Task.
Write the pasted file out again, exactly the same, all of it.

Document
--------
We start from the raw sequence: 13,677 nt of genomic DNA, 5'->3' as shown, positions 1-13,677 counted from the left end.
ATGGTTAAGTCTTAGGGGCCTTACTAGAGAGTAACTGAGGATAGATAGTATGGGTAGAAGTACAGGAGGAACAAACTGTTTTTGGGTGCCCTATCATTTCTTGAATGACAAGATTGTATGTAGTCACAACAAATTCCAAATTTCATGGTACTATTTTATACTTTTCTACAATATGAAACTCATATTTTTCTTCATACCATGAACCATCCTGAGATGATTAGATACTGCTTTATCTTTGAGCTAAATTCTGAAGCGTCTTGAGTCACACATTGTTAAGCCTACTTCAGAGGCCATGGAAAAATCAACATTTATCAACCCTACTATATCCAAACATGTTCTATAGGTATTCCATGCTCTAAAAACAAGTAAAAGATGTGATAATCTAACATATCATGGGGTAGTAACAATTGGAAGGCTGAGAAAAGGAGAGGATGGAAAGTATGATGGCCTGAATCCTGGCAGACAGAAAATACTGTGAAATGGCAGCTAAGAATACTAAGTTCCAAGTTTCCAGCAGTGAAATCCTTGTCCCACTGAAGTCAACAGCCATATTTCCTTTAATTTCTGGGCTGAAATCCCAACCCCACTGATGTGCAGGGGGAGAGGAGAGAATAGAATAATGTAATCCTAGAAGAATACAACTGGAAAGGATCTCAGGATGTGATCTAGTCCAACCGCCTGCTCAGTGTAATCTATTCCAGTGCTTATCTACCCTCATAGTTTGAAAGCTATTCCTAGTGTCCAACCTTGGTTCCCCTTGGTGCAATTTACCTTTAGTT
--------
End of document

We start from the raw sequence: 13,677 nt of genomic DNA, 5'->3' as shown, positions 1-13,677 counted from the left end.
ATGGTTAAGTCTTAGGGGCCTTACTAGAGAGTAACTGAGGATAGATAGTATGGGTAGAAGTACAGGAGGAACAAACTGTTTTTGGGTGCCCTATCATTTCTTGAATGACAAGATTGTATGTAGTCACAACAAATTCCAAATTTCATGGTACTATTTTATACTTTTCTACAATATGAAACTCATATTTTTCTTCATACCATGAACCATCCTGAGATGATTAGATACTGCTTTATCTTTGAGCTAAATTCTGAAGCGTCTTGAGTCACACATTGTTAAGCCTACTTCAGAGGCCATGGAAAAATCAACATTTATCAACCCTACTATATCCAAACATGTTCTATAGGTATTCCATGCTCTAAAAACAAGTAAAAGATGTGATAATCTAACATATCATGGGGTAGTAACAATTGGAAGGCTGAGAAAAGGAGAGGATGGAAAGTATGATGGCCTGAATCCTGGCAGACAGAAAATACTGTGAAATGGCAGCTAAGAATACTAAGTTCCAAGTTTCCAGCAGTGAAATCCTTGTCCCACTGAAGTCAACAGCCATATTTCCTTTAATTTCTGGGCTGAAATCCCAACCCCACTGATGTGCAGGGGGAGAGGAGAGAATAGAATAATGTAATCCTAGAAGAATACAACTGGAAAGGATCTCAGGATGTGATCTAGTCCAACCGCCTGCTCAGTGTAATCTATTCCAGTGCTTATCTACCCTCATAGTTTGAAAGCTATTCCTAGTGTCCAACCTTGGTTCCCCTTGGTGCAATTTACCTTTAGTT